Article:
Archive for September, 2009

Greene LLP Attorneys Recover $5.3 Million from Insiders in Telecom Bankruptcy Litigation and an Additional $450K from Swiss Financial Giant UBS

Tuesday, September 15th, 2009

After almost four years of litigation, Greene LLP attorneys recently obtained approval from the United States Bankruptcy Court for the District of Delaware to settle claims against former directors and officers of CTC Communications, its corporate attorney, and other persons closely connected to the CTC corporate insiders for $5.34 million.  The settlement was paid to the CTC Litigation Trust, a litigation trust that collected assets for the benefit of CTC’s unsecured creditors in connection with CTC’s Chapter 11 bankruptcy.

The case, CTC Litigation Trust v. Fabbricatore, et al. arose out of a series of claims that prior to the CTC bankruptcy, CTC insiders had improperly taken assets from the struggling communications company for their personal benefit.  Many different transactions were at issue in the litigation.  Several officers, for example, had opened margin accounts with PaineWebber, a subsidiary of the Swiss banking corporation, UBS, and pledged CTC stock against the amounts they borrowed.  The company’s principals used company money to repay those loans, even though CTC received no benefits from the transaction.  After the money had been paid out, the company’s lawyer was supposed to obtain security from all of the insiders whose loans were paid, and the company reported in its SEC filings that the “loans” were secured.  In fact, some of the officers never posted any security.  In other cases, the security was plainly inadequate or the company lawyer failed to take the necessary steps to perfect the security agreement.  Needless to say, many of the corporate officers never repaid their “loans.”

Attorneys at Greene LLP also uncovered that as CTC’s financial situation deteriorated and most creditors’ bills were not being paid, one creditor’s bills were being paid in full and even more rapidly than when the company had adequate cash.  That special creditor was a sister company that was still privately held and the founder of CTC held a majority of that company’s stock.  The Trust alleged that CTC retained the sister company for increasing amounts of services without obtaining competitive bids,  and that the sister company provided numerous services that CTC had formerly performed for itself at a much lower cost.  Moreover, the amount paid to the sister company substantially increased after the independent members of the Board of Directors turned down the founder’s request to have CTC purchase the sister company.   Attorneys from Greene LLP alleged that once the founder could not get the company to buy out his stock, he became determined to get as much company cash as possible transferred to the sister company that he still controlled.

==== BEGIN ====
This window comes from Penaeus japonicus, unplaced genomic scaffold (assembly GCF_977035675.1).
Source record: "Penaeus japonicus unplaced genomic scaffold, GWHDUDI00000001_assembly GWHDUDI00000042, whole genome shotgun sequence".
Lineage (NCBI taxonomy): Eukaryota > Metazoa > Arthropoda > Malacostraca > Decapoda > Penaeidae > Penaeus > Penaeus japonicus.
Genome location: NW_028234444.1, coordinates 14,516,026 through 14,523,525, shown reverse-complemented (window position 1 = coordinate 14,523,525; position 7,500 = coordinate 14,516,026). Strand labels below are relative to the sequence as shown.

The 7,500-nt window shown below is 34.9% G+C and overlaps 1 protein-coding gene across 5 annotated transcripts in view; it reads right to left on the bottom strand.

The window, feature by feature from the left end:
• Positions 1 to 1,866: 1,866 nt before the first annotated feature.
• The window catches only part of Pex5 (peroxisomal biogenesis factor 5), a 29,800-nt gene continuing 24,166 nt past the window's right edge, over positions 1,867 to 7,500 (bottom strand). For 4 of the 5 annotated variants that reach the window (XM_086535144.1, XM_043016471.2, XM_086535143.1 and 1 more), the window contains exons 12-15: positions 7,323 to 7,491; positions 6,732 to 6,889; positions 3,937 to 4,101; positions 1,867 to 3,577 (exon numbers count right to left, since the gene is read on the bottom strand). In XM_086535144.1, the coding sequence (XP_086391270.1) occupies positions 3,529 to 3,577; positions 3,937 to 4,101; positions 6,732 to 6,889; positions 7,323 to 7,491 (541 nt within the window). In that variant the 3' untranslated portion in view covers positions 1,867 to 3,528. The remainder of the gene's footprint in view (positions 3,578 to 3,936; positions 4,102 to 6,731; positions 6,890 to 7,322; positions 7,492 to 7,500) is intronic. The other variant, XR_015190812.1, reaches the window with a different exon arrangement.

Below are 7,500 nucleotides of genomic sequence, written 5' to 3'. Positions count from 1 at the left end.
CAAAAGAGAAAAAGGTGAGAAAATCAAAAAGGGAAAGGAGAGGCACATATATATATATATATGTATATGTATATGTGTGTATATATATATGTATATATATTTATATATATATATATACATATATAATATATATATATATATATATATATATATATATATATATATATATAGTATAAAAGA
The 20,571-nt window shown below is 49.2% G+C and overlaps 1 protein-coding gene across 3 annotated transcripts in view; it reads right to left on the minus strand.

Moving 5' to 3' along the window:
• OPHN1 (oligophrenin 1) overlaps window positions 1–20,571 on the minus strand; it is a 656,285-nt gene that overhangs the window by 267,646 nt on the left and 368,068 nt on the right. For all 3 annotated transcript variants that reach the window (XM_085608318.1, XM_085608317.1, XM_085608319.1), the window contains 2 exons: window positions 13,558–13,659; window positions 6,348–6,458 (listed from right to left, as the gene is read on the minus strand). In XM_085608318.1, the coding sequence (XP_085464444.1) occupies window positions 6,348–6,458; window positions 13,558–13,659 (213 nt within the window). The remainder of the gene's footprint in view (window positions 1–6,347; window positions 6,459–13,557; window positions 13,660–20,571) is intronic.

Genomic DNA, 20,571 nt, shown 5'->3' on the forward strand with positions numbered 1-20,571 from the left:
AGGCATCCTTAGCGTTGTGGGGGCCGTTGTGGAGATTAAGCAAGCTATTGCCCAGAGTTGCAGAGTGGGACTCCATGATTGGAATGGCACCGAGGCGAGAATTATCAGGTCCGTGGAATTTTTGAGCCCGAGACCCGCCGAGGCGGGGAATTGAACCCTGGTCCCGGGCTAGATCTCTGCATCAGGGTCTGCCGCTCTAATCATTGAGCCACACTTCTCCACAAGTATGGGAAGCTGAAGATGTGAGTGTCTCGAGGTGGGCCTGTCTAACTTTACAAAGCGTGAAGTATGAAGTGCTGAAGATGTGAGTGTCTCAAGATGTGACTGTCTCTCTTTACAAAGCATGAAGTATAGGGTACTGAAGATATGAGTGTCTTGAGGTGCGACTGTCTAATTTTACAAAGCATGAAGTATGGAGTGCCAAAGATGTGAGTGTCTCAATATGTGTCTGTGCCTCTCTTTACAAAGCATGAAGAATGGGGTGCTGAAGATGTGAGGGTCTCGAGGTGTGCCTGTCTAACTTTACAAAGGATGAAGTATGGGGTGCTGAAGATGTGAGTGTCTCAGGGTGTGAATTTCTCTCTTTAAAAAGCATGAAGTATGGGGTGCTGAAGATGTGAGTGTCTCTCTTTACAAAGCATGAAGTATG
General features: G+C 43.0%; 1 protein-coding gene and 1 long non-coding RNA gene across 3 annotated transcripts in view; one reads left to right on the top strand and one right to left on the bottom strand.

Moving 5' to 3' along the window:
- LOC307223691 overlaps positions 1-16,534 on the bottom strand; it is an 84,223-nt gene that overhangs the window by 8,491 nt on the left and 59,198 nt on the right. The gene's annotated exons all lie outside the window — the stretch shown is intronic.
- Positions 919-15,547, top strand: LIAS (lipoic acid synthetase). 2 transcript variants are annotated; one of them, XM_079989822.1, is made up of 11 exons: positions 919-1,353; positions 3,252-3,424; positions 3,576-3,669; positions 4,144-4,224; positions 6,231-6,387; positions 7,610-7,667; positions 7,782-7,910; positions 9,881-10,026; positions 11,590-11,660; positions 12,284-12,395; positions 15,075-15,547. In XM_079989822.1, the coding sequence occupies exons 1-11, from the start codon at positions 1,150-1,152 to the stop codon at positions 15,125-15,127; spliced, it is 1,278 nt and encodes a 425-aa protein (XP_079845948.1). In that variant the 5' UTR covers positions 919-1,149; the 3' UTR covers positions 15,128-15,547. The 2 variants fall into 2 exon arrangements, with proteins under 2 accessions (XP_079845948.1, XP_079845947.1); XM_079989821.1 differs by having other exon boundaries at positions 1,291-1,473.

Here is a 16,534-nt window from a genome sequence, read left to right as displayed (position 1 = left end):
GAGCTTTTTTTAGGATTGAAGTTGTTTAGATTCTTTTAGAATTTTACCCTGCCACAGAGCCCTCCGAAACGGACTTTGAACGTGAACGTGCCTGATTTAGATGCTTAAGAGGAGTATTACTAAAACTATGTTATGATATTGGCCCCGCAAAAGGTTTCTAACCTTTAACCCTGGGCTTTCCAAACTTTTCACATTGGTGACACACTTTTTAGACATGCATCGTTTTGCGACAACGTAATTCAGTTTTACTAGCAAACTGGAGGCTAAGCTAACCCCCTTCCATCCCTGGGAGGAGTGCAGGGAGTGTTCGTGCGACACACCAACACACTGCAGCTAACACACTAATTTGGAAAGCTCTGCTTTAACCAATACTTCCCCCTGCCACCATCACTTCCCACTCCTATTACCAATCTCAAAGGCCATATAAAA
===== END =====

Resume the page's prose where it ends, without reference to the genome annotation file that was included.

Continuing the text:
The most complicated transaction the Trust challenged concerned the founder, some of the former officers and their close friends purchasing a piece of real estate needed for CTC’s expanding operations and leasing it back to the company.  The “purchase” of the real estate was a 100% financed non-recourse transaction that was entirely dependent upon CTC’s credit; none of the insiders paid any money or had any funds at risk.  The property was then leased back to CTC under grossly excessive terms that were never fully disclosed to the board of directors.  The Board itself, exhibited no interest in the transaction, performing no oversight and neglecting to learn the most basic information concerning the one sided transaction.  Further, Greene LLP attorneys discovered evidence that millions of dollars of CTC funds that were supposed to be used to renovate the property may have been diverted and used by the founder and the general contractor for their personal real estate development project on Nantucket .

Claims against corporate directors and officers for self dealing and improper use of corporate assets are relatively straightforward.  The Trust, however, also brought claims against the independent corporate directors for their failure to monitor the insiders’ use of corporate assets for personal gain despite substantial knowledge of such actions.  Such claims are very difficult to maintain under Delaware law, which provides broad protection to the directors pursuant to the Business Judgment Rule.  The attorneys from Greene LLP, on behalf of the Trust, however, were able to establish that the independent directors’ conduct could constitute improper delegation of their duties or bad faith conduct, which allowed the suit to proceed.  A copy of the Bankruptcy Court’s opinion, which was instrumental in setting the stage for a favorable settlement, is attached here.

In addition to the claims against the insiders, the Trust also brought a fraudulent transfer claim against UBS, as the parent of PaineWebber, the brokerage house that accepted corporate funds to pay off the private debts of the officers while CTC was insolvent.  The Trust argued that because CTC received no benefit from the payment of the private debts, CTC received less than a reasonably equivalent value for the funds that it transferred.   This claim led to a separate settlement in favor of the Trust for an additional $450,000.

Greene LLP Announces $3.5 Million Settlement in Action Against Directors and Officers’ of Bankrupt Technology Company